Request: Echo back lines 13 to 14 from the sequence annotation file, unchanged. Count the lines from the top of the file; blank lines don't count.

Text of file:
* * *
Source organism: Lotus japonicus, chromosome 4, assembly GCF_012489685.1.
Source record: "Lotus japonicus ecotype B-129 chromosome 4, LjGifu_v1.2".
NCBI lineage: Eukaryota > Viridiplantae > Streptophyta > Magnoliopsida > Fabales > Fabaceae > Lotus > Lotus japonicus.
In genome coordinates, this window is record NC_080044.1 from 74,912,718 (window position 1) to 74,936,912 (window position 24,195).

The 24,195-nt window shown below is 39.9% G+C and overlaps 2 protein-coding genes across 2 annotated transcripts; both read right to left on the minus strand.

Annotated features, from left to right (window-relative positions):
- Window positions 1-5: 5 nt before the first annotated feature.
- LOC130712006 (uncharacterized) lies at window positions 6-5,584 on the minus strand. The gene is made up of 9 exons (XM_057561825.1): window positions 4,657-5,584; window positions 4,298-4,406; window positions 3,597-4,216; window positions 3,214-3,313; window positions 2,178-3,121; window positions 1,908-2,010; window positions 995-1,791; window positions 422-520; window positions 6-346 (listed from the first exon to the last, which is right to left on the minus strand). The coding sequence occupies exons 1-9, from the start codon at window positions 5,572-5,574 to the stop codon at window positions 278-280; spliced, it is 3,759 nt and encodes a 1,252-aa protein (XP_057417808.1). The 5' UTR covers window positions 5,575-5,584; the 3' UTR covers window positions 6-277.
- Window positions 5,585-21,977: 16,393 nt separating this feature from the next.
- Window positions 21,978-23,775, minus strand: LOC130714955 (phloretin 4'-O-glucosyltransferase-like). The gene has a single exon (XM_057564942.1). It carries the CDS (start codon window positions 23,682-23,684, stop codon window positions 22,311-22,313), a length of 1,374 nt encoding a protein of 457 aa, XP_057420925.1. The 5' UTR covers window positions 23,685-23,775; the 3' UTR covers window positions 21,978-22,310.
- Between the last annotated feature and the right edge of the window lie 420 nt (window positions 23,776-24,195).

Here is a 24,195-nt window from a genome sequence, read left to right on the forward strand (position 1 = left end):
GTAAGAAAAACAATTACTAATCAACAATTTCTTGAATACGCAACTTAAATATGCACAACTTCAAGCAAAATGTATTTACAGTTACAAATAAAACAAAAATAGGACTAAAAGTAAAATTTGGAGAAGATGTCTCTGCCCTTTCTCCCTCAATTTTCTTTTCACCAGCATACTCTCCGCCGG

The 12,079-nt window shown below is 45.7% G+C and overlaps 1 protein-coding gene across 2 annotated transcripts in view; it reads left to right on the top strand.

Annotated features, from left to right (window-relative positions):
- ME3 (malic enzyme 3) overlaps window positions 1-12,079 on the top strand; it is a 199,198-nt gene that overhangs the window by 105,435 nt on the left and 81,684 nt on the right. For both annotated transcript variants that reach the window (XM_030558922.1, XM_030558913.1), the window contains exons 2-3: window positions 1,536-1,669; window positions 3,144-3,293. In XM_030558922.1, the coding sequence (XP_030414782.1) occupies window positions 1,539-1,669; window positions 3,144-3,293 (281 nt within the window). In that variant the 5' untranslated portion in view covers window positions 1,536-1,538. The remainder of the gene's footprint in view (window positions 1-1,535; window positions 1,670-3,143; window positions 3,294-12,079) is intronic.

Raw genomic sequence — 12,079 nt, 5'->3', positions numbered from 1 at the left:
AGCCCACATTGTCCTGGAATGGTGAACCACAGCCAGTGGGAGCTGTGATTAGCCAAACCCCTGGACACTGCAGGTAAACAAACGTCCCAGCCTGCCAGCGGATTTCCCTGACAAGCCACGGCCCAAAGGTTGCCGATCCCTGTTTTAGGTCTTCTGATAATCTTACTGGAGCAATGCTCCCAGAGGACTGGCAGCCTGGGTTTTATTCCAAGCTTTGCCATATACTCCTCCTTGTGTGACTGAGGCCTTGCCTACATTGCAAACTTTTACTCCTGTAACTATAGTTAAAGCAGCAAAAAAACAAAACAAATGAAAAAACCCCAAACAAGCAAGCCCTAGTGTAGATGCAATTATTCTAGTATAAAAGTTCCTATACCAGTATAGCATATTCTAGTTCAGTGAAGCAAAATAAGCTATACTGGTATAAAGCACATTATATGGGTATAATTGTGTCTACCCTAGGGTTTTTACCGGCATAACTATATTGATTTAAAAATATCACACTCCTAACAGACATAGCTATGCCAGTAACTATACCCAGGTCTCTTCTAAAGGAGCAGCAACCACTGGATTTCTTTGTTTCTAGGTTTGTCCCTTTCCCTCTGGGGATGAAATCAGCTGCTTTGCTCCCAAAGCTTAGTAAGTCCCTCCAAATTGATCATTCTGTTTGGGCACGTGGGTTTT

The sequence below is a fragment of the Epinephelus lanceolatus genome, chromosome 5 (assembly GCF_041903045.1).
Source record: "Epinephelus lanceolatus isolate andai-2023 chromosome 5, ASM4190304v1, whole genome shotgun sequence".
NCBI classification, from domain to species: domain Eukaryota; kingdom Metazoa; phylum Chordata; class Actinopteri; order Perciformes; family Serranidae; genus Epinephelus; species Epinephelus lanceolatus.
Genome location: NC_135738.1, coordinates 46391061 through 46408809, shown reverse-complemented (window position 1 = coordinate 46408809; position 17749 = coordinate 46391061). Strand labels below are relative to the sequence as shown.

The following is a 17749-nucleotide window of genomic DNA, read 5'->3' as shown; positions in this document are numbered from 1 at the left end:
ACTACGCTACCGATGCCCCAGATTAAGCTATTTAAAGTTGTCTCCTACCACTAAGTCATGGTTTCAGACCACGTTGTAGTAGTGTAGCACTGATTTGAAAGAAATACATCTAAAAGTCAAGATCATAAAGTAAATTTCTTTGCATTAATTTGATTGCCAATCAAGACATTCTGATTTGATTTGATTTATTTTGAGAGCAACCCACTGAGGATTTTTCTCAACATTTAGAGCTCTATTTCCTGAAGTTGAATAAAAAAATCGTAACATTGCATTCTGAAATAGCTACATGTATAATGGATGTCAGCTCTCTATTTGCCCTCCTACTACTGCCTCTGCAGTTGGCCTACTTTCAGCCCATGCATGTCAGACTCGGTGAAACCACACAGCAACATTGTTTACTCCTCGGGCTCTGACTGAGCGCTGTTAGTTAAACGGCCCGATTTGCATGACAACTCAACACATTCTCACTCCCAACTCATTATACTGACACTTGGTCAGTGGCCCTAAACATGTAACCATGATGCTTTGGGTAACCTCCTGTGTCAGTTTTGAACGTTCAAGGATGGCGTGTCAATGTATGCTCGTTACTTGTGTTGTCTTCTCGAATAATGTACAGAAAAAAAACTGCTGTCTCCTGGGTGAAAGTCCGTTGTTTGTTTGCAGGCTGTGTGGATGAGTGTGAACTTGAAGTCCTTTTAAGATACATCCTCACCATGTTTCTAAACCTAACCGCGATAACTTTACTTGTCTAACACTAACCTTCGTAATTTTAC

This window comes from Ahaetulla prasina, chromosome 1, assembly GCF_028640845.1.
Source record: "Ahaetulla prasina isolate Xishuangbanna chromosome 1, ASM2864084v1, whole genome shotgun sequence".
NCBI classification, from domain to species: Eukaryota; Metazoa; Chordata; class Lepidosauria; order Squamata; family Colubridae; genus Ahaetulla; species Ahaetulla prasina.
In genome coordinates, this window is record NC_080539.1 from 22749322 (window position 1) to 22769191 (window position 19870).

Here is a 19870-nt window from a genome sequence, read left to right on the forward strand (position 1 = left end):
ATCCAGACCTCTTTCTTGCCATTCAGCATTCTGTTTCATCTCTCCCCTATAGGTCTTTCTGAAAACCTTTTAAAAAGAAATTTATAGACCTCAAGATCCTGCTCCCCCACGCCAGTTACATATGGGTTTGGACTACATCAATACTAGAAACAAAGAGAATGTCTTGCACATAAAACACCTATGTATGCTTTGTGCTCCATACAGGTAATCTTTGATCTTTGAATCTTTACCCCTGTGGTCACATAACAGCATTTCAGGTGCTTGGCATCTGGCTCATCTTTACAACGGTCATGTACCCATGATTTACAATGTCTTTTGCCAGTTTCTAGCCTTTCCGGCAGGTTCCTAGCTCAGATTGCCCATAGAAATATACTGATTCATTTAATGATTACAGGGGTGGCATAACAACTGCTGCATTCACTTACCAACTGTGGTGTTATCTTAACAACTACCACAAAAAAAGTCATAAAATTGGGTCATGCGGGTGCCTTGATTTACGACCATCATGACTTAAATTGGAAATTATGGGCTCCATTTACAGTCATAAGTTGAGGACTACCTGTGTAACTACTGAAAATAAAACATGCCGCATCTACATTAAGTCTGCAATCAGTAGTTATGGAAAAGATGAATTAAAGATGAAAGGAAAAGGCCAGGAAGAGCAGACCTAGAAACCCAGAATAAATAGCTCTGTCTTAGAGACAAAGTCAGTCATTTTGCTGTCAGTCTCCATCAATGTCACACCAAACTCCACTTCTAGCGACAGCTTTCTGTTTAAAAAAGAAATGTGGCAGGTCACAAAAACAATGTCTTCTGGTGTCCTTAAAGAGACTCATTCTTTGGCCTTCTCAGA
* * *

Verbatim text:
GTAAGAAAAACAATTACTAATCAACAATTTCTTGAATACGCAACTTAAATATGCACAACTTCAAGCAAAATGTATTTACAGTTACAAATAAAACAAAAATAGGACTAAAAGTAAAATTTGGAGAAGATGTCTCTGCCCTTTCTCCCTCAATTTTCTTTTCACCAGCATACTCTCCGCCGG

The 12,079-nt window shown below is 45.7% G+C and overlaps 1 protein-coding gene across 2 annotated transcripts in view; it reads left to right on the top strand.